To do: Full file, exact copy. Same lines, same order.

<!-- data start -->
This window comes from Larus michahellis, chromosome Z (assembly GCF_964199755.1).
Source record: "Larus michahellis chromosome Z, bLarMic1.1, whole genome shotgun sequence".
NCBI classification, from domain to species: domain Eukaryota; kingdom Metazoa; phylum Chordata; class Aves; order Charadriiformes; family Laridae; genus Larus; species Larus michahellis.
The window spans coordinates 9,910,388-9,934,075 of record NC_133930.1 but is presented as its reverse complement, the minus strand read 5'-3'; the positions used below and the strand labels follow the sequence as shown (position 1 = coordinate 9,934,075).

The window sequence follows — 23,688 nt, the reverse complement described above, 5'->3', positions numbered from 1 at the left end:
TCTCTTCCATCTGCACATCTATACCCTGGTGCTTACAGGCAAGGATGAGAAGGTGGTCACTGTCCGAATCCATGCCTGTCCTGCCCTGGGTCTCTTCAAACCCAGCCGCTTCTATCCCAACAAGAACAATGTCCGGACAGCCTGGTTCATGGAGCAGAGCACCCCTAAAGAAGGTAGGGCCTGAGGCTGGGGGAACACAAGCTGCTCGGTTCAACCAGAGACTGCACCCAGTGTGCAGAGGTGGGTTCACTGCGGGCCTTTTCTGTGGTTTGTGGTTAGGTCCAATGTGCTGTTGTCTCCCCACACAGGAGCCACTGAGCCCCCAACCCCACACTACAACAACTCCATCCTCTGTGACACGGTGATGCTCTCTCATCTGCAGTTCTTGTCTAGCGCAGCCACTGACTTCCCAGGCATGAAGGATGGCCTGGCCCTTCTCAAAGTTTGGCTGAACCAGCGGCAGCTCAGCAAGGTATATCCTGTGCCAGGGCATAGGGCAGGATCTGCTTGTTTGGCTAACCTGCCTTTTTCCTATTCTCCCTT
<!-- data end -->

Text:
This window comes from Larus michahellis, chromosome Z (assembly GCF_964199755.1).
Source record: "Larus michahellis chromosome Z, bLarMic1.1, whole genome shotgun sequence".
NCBI classification, from domain to species: domain Eukaryota; kingdom Metazoa; phylum Chordata; class Aves; order Charadriiformes; family Laridae; genus Larus; species Larus michahellis.
The window spans coordinates 9,910,388-9,934,075 of record NC_133930.1 but is presented as its reverse complement, the minus strand read 5'-3'; the positions used below and the strand labels follow the sequence as shown (position 1 = coordinate 9,934,075).

The window sequence follows — 23,688 nt, the reverse complement described above, 5'->3', positions numbered from 1 at the left end:
TCTCTTCCATCTGCACATCTATACCCTGGTGCTTACAGGCAAGGATGAGAAGGTGGTCACTGTCCGAATCCATGCCTGTCCTGCCCTGGGTCTCTTCAAACCCAGCCGCTTCTATCCCAACAAGAACAATGTCCGGACAGCCTGGTTCATGGAGCAGAGCACCCCTAAAGAAGGTAGGGCCTGAGGCTGGGGGAACACAAGCTGCTCGGTTCAACCAGAGACTGCACCCAGTGTGCAGAGGTGGGTTCACTGCGGGCCTTTTCTGTGGTTTGTGGTTAGGTCCAATGTGCTGTTGTCTCCCCACACAGGAGCCACTGAGCCCCCAACCCCACACTACAACAACTCCATCCTCTGTGACACGGTGATGCTCTCTCATCTGCAGTTCTTGTCTAGCGCAGCCACTGACTTCCCAGGCATGAAGGATGGCCTGGCCCTTCTCAAAGTTTGGCTGAACCAGCGGCAGCTCAGCAAGGTATATCCTGTGCCAGGGCATAGGGCAGGATCTGCTTGTTTGGCTAACCTGCCTTTTTCCTATTCTCCCTT